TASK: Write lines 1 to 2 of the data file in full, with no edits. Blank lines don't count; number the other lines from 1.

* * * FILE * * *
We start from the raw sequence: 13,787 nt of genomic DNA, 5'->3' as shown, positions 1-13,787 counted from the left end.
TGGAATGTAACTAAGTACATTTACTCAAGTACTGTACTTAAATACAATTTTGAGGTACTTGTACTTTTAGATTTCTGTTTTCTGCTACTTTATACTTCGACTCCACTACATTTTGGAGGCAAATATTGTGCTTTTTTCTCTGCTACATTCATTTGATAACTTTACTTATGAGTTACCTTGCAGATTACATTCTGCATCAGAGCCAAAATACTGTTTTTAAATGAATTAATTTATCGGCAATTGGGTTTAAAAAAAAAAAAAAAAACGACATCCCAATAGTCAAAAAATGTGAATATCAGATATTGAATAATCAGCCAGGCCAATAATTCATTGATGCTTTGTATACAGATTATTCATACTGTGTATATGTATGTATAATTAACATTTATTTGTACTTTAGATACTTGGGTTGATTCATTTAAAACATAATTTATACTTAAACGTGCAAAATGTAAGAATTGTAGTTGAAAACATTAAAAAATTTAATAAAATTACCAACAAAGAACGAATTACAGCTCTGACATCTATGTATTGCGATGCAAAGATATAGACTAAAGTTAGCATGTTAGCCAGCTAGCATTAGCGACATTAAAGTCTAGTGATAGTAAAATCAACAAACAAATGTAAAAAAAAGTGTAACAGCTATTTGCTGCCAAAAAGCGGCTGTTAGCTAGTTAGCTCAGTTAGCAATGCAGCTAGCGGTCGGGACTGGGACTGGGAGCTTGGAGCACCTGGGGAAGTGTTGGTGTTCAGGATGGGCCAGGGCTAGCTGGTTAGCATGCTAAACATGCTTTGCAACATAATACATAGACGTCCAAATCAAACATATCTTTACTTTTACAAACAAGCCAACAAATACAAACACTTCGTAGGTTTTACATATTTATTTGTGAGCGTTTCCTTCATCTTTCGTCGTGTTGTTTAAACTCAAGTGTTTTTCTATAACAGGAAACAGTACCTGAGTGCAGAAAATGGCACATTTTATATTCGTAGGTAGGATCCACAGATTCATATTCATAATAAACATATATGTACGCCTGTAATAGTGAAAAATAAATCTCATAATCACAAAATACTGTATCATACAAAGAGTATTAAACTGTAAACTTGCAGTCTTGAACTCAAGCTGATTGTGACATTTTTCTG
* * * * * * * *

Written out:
We start from the raw sequence: 13,787 nt of genomic DNA, 5'->3' as shown, positions 1-13,787 counted from the left end.
TGGAATGTAACTAAGTACATTTACTCAAGTACTGTACTTAAATACAATTTTGAGGTACTTGTACTTTTAGATTTCTGTTTTCTGCTACTTTATACTTCGACTCCACTACATTTTGGAGGCAAATATTGTGCTTTTTTCTCTGCTACATTCATTTGATAACTTTACTTATGAGTTACCTTGCAGATTACATTCTGCATCAGAGCCAAAATACTGTTTTTAAATGAATTAATTTATCGGCAATTGGGTTTAAAAAAAAAAAAAAAAACGACATCCCAATAGTCAAAAAATGTGAATATCAGATATTGAATAATCAGCCAGGCCAATAATTCATTGATGCTTTGTATACAGATTATTCATACTGTGTATATGTATGTATAATTAACATTTATTTGTACTTTAGATACTTGGGTTGATTCATTTAAAACATAATTTATACTTAAACGTGCAAAATGTAAGAATTGTAGTTGAAAACATTAAAAAATTTAATAAAATTACCAACAAAGAACGAATTACAGCTCTGACATCTATGTATTGCGATGCAAAGATATAGACTAAAGTTAGCATGTTAGCCAGCTAGCATTAGCGACATTAAAGTCTAGTGATAGTAAAATCAACAAACAAATGTAAAAAAAAGTGTAACAGCTATTTGCTGCCAAAAAGCGGCTGTTAGCTAGTTAGCTCAGTTAGCAATGCAGCTAGCGGTCGGGACTGGGACTGGGAGCTTGGAGCACCTGGGGAAGTGTTGGTGTTCAGGATGGGCCAGGGCTAGCTGGTTAGCATGCTAAACATGCTTTGCAACATAATACATAGACGTCCAAATCAAACATATCTTTACTTTTACAAACAAGCCAACAAATACAAACACTTCGTAGGTTTTACATATTTATTTGTGAGCGTTTCCTTCATCTTTCGTCGTGTTGTTTAAACTCAAGTGTTTTTCTATAACAGGAAACAGTACCTGAGTGCAGAAAATGGCACATTTTATATTCGTAGGTAGGATCCACAGATTCATATTCATAATAAACATATATGTACGCCTGTAATAGTGAAAAATAAATCTCATAATCACAAAATACTGTATCATACAAAGAGTATTAAACTGTAAACTTGCAGTCTTGAACTCAAGCTGATTGTGACATTTTTCTG